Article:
Morocco  0–0  Poland Estadio Universitario, San Nicolás de los Garza
3 June 1986
Portugal  1–0  England Estadio Tecnológico, Monterrey
6 June 1986
England  0–0  Morocco Estadio Tecnológico, Monterrey
7 June 1986
Poland  1–0  Portugal Estadio Universitario, San Nicolás de los Garza
11 June 1986
England  3–0  Poland Estadio Tecnológico, Monterrey
Portugal  1–3  Morocco

Estadio Tres de Marzo, Guadalajara

Ranking of third-placed teams

Group Team Pld W D L GF GA GD Pts
B  Belgium 3 1 1 1 5 5 0 3
F  Poland 3 1 1 1 1 3 −2 3
A  Bulgaria 3 0 2 1 2 4 −2 2
E  Uruguay 3 0 2 1 2 7 −5 2
C  Hungary 3 1 0 2 2 9 −7 2
D  Northern Ireland 3 0 1 2 2 6 −4 1

Starting with the 1994 World Cup, teams were awarded three points for a win rather than two, to encourage more offensive tactics. Had those rules been in place, Hungary would have finished ahead of Bulgaria for the 15th seed, and Uruguay would have been eliminated. The top four teams qualified for the knockout stage.

Knockout stage

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Round of 16 Quarter-finals Semi-finals Final
16 June – Puebla            
  Argentina  1
22 June – Mexico City (Azteca)
  Uruguay  0  
  Argentina  2
18 June – Mexico City (Azteca)
    England  1  
  England  3
25 June – Mexico City (Azteca)
  Paraguay  0  
  Argentina  2
18 June – Querétaro
    Belgium  0  
  Denmark  1
22 June – Puebla
  Spain  5  
  Spain  1 (4)
15 June – León
    Belgium (pen.)  1 (5)  
  Soviet Union  3
29 June – Mexico City (Azteca)
  Belgium (aet)  4  
  Argentina  3
16 June – Guadalajara
    West Germany  2
 23x15px Brazil  4
21 June – Guadalajara
  Poland  0  
 23x15px Brazil  1 (3)
17 June – Mexico City (Olímpico)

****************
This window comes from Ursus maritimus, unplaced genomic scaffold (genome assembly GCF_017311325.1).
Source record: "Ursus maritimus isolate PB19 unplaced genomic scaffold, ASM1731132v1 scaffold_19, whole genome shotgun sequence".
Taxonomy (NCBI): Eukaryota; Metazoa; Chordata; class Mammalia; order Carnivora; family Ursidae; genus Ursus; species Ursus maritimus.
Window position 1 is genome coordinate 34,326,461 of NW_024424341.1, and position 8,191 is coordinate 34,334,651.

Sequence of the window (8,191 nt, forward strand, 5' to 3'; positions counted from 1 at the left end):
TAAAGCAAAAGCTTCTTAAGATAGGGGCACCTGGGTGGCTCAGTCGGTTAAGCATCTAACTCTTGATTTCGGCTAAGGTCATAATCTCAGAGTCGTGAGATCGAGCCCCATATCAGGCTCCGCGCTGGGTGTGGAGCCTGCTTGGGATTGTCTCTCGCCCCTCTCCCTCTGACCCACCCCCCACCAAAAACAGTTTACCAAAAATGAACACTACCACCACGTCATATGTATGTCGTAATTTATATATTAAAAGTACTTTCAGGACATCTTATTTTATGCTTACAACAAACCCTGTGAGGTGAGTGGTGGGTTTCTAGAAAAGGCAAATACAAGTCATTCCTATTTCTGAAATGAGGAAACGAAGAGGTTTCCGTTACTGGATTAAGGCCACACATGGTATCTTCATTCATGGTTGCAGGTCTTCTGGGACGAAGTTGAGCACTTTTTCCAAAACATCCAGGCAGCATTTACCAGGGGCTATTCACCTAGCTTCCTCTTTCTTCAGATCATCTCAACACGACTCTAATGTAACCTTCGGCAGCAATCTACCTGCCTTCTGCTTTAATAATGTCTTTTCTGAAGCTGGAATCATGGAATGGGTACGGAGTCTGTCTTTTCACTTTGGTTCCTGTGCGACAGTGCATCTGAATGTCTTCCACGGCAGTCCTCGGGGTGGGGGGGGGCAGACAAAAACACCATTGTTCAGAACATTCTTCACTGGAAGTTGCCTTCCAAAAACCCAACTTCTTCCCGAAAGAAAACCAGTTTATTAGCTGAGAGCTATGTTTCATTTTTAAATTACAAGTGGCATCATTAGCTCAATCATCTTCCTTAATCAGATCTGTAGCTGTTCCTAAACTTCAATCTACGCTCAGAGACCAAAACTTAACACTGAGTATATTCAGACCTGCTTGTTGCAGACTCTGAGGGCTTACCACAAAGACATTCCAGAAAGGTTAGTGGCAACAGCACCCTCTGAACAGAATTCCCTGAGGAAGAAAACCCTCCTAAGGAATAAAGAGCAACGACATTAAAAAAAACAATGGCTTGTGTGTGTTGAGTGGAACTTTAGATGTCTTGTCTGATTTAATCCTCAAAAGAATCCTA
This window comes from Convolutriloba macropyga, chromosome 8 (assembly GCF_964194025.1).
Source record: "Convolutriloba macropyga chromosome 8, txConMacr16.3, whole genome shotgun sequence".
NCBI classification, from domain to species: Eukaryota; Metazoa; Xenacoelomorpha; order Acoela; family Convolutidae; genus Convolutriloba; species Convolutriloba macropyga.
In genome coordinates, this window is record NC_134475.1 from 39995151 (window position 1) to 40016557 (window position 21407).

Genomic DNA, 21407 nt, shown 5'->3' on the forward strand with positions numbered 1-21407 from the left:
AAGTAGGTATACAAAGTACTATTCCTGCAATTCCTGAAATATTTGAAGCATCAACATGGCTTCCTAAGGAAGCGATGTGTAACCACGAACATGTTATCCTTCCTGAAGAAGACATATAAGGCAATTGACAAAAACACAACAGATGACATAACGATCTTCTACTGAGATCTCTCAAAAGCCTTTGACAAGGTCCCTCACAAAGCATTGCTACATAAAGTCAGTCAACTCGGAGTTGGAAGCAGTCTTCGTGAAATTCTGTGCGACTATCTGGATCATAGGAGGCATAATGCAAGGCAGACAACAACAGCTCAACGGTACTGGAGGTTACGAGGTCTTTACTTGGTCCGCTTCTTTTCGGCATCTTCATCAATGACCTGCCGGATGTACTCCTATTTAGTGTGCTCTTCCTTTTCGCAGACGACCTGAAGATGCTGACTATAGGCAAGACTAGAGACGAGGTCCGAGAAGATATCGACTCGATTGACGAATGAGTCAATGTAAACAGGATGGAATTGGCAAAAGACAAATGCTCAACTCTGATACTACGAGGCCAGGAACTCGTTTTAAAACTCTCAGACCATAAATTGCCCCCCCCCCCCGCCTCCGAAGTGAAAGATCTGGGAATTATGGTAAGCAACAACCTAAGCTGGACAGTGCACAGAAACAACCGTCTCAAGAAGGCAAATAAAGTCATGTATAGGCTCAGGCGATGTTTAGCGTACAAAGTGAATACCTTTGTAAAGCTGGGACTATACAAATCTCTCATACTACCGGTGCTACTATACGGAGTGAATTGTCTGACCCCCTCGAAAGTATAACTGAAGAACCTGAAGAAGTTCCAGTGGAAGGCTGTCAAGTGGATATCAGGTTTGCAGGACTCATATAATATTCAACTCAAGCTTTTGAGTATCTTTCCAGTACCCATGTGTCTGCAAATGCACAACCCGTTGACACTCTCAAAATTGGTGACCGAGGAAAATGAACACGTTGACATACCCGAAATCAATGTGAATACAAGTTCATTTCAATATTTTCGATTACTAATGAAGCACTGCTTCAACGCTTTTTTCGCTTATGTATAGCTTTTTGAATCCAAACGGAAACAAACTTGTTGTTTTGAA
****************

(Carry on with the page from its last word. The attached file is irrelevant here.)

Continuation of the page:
France (pen.)  1 (4)  
  Italy  0
25 June – Guadalajara
  France  2  
  France  0
17 June – San Nicolás de los Garza
    West Germany  2   Third Place
  Morocco  0
21 June – San Nicolás de los Garza 28 June – Puebla
  West Germany  1  
  West Germany (pen.)  0 (4)   Belgium  2
15 June – Mexico City (Azteca)
    Mexico  0 (1)     France (aet)  4
  Mexico  2
  Bulgaria  0  

Round of 16

15 June 1986
12:00 CST
Mexico  2–0  Bulgaria
Negrete Goal 34'
Servín Goal 61'
Estadio Azteca, Mexico City
Attendance: 114,580
Referee: Romualdo Arppi Filho (Brazil)

15 June 1986
16:00 CST
Soviet Union  3–4 (a.e.t.)  Belgium
Belanov Goal 27'70'111' (pen.) Report Scifo Goal 56'
Ceulemans Goal 77'
Demol Goal 102'
Claesen Goal 110'
Estadio Nou Camp, León
Attendance: 32,277
Referee: Erik Fredriksson (Sweden)

16 June 1986
12:00 CST
Brazil 23x15px 4–0  Poland
Sócrates Goal 30' (pen.)
Josimar Goal 55'
Edinho Goal 79'
Careca Goal 83' (pen.)
Estadio Jalisco, Guadalajara
Attendance: 45,000
Referee: Volker Roth (West Germany)

16 June 1986
16:00 CST
Argentina  1–0  Uruguay
Pasculli Goal 42' Report
Estadio Cuauhtémoc, Puebla
Attendance: 26,000
Referee: Luigi Agnolin (Italy)

17 June 1986
12:00 CST
Italy  0–2  France
Report Platini Goal 15'
Stopyra Goal 57'

18 June 1986
12:00 CST
England  3–0  Paraguay
Lineker Goal 31'73'
Beardsley Goal 56'
Estadio Azteca, Mexico City
Attendance: 98,728
Referee: Jamal Al Sharif (Syria)

18 June 1986
16:00 CST
Denmark  1–5  Spain
J. Olsen Goal 33' (pen.) Report Butragueño Goal 43'56'80'88' (pen.)
Goikoetxea Goal 68' (pen.)


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22 June 1986
12:00 CST
Argentina  2–1  England